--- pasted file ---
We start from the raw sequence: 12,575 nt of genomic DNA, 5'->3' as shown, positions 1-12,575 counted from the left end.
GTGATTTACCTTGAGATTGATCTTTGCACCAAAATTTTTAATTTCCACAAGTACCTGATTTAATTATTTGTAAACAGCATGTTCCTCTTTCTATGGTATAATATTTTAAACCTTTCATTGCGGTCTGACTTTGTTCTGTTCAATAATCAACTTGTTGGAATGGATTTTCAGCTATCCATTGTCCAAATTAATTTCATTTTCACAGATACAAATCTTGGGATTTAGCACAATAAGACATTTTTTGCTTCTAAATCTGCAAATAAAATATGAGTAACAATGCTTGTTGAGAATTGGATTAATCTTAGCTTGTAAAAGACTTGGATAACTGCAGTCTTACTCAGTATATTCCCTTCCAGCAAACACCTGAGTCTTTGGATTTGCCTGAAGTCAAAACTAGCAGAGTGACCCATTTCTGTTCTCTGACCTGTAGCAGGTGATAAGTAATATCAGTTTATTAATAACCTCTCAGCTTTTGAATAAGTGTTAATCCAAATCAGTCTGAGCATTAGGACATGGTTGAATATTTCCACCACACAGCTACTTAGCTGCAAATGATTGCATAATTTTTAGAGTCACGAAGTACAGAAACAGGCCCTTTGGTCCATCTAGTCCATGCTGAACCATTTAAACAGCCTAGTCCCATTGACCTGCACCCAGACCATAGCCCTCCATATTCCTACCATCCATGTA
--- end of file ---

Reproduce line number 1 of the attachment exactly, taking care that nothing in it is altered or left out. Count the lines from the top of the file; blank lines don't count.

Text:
We start from the raw sequence: 12,575 nt of genomic DNA, 5'->3' as shown, positions 1-12,575 counted from the left end.